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Consider: Your example, bubble-sorting 5 elements, takes 5x4 = 20 comparisons. That generalizes to bubble-sorting N elements takes N x (N-1) = N^2 - N comparisons, and N^2 very quickly gets a LOT bigger than N. That's where O(N^2) comes from. (For example, for 20 elements, you are looking at 380 comparisons.)

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Bubble sort is a specific case, and its full complexity is (n*(n-1)) - which gives you the correct number: 5 elements leads to 5*(5-1) operations, which is 20, and is what you found in the worst case.

The simplified Big O notation, however, removes the constants and the least significantly growing terms, and just gives O(n^2). This makes it easy to compare it to other implementations and algorithms which may not have exactly (n*(n-1)), but when simplified show how the work increases with greater input.

It's much easier to compare the Big O notation, and for large datasets the constants and lesser terms are negligible.

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There is no 'full' big O and 'simplified' big O - by the definition of big O, O(n^2) is equivalent to O(n(n-1)). If you're talking about exactly how many iterations it will take, you're not working with big-O notation anymore. – bdonlan Jan 14 '10 at 18:56
That's true, but for beginners the difference is murky. I'll edit it to be more formally correct. – Adam Davis Jan 14 '10 at 19:57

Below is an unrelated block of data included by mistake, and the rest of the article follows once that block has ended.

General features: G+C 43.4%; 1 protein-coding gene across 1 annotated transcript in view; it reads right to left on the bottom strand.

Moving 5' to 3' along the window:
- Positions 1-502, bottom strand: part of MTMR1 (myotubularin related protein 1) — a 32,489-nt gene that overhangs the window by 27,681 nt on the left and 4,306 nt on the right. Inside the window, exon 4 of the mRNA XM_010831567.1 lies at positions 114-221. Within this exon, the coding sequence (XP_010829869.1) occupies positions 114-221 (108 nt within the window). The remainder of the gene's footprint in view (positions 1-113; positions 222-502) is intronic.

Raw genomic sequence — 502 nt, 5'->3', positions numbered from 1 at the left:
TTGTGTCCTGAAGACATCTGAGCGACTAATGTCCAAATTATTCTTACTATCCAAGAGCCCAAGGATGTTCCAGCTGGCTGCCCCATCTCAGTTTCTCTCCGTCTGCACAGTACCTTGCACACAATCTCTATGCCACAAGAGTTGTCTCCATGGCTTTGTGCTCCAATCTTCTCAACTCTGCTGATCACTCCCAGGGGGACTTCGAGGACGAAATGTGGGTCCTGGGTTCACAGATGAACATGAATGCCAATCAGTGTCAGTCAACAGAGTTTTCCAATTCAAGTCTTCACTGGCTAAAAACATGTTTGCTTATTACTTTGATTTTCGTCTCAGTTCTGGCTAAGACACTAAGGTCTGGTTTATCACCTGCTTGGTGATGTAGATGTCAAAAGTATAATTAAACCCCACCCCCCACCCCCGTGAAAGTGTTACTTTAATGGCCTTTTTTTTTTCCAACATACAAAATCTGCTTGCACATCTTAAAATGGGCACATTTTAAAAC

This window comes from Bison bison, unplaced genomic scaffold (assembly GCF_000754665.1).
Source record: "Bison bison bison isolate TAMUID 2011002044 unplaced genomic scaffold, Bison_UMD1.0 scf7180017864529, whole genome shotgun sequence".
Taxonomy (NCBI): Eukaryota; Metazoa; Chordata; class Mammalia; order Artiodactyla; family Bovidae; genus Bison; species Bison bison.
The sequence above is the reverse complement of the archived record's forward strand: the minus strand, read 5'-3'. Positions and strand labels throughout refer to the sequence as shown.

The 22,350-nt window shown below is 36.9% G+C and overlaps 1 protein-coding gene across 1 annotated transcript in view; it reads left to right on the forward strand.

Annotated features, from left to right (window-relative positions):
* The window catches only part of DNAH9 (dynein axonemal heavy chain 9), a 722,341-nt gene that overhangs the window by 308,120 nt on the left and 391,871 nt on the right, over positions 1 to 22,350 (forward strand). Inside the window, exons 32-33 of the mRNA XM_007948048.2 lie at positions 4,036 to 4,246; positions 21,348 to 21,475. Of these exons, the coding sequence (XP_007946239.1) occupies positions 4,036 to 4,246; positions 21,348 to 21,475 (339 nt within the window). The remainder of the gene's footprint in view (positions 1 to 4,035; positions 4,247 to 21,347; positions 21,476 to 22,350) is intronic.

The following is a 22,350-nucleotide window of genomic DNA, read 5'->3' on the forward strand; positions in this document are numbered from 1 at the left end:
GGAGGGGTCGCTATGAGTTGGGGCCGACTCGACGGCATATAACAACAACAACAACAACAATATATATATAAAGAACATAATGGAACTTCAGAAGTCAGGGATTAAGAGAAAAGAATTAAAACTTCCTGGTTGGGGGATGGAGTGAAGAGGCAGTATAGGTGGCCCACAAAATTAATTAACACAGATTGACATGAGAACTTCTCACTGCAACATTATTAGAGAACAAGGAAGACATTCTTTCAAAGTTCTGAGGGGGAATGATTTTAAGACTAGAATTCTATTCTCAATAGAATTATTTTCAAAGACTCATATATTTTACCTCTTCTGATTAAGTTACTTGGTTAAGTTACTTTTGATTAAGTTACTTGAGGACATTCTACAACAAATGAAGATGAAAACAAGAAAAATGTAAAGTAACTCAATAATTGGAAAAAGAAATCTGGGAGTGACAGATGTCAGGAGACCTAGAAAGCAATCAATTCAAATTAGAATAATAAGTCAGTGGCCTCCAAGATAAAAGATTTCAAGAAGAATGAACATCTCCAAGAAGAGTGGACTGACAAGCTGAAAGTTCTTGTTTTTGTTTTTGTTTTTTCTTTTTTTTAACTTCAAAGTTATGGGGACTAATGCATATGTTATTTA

Remember that O(N^2) is simplified from the actual expression of C * N(2); that is, there is a bounded constant. For bubble sort, for example, C would be roughly 1/2 (not exactly, but close).

Your comparison count is off too, I think, it should be 10 pairwise comparisons. But I guess you could consider swapping of elements to be another. Either way, all that does is change the constant, not the more important part.

share|improve this answer
O(N^2) states that there exists a C which provides such an upper bound for all N. When you say "C would be roughly 1/2", you seem to be talking about the smallest possible number which satisfies the conditions for C. In fact, for a given algorithm there may not exist a smallest possible C - the set of real numbers satisfying the property might be open below. Bubble sort is worst case n(n-1)/2 comparisons, isn't it? In which case the least possible C does exist, and is exactly 1/2. – Steve Jessop Dec 20 '09 at 13:20
Yes, I think your summary is correct -- I was specifically referring to case of bubble sort, and why it's not exactly n*n (since only half of that many are needed in worst case; and less for optimal case, which is n, for already sorted array). – StaxMan Dec 20 '09 at 18:52
for (int i=4; i>0; i--) {     
    for (int j=0; j<i;j++) {
        if (A[j]>A[j+1]){

Comparison count for 5 (0:4) elements should be 10.

i=4 - {(j[0] j[1]) (j[1] j[2]) (j[2] j[3]) (j[3] j[4])} - 4 comparisons
i=3 - {(j[0] j[1]) (j[1] j[2]) (j[2] j[3])} - 3 comparisons
i=2 - {(j[0] j[1]) (j[1] j[2])} - 2 comparisons
i=1 - {(j[0] j[1])} - 1 comparison